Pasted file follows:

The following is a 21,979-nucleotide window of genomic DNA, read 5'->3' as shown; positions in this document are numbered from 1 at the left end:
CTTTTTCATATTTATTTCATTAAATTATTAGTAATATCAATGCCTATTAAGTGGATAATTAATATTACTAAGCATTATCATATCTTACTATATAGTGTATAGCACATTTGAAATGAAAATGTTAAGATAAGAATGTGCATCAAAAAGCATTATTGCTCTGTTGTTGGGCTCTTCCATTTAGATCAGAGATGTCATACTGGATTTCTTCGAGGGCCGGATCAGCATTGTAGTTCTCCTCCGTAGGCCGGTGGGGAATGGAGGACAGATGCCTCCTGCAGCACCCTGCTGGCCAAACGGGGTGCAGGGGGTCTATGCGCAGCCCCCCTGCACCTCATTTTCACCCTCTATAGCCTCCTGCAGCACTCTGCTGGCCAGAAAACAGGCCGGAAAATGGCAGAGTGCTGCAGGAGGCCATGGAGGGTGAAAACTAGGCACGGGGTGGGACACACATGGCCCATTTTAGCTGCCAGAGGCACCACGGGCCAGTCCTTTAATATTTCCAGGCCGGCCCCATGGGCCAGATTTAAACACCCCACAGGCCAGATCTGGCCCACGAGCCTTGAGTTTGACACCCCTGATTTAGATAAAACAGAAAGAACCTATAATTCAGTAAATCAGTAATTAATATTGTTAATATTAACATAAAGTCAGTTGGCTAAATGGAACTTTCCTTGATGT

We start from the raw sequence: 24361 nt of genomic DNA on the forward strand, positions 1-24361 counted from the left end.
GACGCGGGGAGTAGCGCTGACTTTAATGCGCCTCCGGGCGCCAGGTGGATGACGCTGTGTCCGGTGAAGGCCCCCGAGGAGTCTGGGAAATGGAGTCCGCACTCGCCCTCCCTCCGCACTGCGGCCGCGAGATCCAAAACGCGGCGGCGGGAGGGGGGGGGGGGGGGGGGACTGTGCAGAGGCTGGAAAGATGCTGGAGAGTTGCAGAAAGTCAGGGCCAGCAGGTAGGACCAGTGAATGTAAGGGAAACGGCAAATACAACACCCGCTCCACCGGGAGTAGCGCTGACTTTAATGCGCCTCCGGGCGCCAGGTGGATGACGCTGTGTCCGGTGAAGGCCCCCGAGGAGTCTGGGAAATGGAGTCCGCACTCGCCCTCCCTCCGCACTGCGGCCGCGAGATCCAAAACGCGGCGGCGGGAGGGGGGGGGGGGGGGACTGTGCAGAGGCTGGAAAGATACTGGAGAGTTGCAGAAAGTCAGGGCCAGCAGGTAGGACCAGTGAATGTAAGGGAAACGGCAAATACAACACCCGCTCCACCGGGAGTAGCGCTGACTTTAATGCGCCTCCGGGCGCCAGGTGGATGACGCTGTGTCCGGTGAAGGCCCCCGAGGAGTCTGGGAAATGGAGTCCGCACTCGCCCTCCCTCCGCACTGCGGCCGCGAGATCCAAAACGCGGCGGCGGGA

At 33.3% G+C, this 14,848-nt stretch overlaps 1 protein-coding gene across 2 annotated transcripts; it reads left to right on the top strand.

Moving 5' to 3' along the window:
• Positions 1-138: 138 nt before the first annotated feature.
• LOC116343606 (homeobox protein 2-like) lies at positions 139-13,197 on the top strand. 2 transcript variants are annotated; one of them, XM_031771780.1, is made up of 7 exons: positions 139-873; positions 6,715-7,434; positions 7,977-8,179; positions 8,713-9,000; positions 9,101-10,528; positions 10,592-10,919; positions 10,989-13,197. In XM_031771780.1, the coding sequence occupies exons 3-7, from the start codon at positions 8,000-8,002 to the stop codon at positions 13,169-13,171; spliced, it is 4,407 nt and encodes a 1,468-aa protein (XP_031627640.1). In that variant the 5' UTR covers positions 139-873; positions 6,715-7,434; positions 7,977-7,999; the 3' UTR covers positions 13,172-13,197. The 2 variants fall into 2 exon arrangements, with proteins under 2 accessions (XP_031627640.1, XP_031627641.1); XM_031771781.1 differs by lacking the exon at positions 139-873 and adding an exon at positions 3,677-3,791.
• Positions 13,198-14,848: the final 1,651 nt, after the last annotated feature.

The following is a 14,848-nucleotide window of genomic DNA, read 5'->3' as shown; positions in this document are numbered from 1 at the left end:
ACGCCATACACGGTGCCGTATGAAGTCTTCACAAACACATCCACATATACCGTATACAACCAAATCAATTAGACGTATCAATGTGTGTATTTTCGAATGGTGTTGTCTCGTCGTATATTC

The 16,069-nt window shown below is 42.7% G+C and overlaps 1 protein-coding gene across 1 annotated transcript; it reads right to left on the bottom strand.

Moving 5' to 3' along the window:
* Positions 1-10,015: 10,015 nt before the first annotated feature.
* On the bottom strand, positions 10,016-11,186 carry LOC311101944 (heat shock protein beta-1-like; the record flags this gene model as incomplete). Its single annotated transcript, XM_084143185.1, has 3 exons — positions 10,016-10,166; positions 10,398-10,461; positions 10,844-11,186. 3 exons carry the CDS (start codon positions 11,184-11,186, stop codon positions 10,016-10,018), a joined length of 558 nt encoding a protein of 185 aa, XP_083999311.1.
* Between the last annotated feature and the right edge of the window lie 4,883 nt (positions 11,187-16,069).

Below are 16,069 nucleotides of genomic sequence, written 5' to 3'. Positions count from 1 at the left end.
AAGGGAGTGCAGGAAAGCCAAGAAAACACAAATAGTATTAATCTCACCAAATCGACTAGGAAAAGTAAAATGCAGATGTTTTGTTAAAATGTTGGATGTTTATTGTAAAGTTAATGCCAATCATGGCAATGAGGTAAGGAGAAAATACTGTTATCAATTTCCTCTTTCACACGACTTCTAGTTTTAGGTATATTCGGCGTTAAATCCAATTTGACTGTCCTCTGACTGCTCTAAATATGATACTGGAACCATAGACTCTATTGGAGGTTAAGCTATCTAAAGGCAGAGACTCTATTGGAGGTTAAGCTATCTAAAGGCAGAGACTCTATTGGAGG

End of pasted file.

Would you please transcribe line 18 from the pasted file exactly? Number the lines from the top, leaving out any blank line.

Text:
AAGGGAGTGCAGGAAAGCCAAGAAAACACAAATAGTATTAATCTCACCAAATCGACTAGGAAAAGTAAAATGCAGATGTTTTGTTAAAATGTTGGATGTTTATTGTAAAGTTAATGCCAATCATGGCAATGAGGTAAGGAGAAAATACTGTTATCAATTTCCTCTTTCACACGACTTCTAGTTTTAGGTATATTCGGCGTTAAATCCAATTTGACTGTCCTCTGACTGCTCTAAATATGATACTGGAACCATAGACTCTATTGGAGGTTAAGCTATCTAAAGGCAGAGACTCTATTGGAGGTTAAGCTATCTAAAGGCAGAGACTCTATTGGAGG